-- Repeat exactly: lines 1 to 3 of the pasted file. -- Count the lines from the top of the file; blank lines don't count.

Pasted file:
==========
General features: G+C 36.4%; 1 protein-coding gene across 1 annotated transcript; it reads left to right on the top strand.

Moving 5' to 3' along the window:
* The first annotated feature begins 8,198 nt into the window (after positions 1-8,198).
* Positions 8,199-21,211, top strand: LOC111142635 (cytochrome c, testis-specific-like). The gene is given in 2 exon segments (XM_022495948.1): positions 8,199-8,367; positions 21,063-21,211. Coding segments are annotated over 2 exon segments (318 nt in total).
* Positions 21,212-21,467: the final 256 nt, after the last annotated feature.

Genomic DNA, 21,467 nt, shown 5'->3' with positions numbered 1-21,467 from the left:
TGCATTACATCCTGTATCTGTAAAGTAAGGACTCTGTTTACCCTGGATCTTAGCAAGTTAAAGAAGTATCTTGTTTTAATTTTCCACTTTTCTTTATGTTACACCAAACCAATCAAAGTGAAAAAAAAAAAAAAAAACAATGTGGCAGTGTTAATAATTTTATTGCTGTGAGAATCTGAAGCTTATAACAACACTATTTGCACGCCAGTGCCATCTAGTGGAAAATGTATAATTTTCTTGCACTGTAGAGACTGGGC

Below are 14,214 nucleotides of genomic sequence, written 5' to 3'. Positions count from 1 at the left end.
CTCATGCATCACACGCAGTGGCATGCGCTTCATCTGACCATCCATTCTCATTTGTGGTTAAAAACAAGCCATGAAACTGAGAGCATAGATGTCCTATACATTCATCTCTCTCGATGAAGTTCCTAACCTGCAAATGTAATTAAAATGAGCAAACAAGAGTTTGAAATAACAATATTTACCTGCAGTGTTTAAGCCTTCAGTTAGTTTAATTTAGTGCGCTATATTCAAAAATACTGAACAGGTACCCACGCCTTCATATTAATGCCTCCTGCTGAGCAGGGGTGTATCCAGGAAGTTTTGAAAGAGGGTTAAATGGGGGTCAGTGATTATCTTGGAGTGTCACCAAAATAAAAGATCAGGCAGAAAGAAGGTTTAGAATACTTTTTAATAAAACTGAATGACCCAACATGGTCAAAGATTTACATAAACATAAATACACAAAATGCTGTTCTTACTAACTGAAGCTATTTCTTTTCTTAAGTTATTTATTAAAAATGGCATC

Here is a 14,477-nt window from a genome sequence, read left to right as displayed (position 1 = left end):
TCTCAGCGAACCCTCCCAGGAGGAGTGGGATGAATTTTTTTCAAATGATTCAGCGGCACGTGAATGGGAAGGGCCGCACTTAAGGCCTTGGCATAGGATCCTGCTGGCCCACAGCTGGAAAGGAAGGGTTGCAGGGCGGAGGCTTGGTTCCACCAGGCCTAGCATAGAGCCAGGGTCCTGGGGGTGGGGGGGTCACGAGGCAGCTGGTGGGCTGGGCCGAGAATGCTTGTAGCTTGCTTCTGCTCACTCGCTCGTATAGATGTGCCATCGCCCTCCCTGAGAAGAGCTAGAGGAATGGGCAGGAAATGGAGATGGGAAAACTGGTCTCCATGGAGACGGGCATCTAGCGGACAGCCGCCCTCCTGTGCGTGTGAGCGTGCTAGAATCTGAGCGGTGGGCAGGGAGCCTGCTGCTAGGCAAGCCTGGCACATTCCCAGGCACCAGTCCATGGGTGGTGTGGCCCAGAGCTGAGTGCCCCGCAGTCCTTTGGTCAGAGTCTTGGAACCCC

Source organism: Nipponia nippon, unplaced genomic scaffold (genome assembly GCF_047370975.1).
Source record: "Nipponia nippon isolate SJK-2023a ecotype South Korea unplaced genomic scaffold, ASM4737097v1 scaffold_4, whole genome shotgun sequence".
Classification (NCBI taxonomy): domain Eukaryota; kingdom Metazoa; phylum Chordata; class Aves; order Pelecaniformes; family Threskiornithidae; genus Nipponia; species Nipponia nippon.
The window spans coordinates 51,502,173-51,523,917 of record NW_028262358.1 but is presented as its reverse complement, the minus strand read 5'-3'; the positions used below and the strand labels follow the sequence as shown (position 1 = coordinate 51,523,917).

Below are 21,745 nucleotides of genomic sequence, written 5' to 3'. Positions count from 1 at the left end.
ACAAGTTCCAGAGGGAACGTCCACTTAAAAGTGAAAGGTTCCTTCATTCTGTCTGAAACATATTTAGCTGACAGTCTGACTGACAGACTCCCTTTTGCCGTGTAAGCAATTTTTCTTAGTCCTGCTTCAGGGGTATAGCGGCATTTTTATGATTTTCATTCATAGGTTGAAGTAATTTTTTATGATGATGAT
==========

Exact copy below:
General features: G+C 36.4%; 1 protein-coding gene across 1 annotated transcript; it reads left to right on the top strand.

Moving 5' to 3' along the window:
* The first annotated feature begins 8,198 nt into the window (after positions 1-8,198).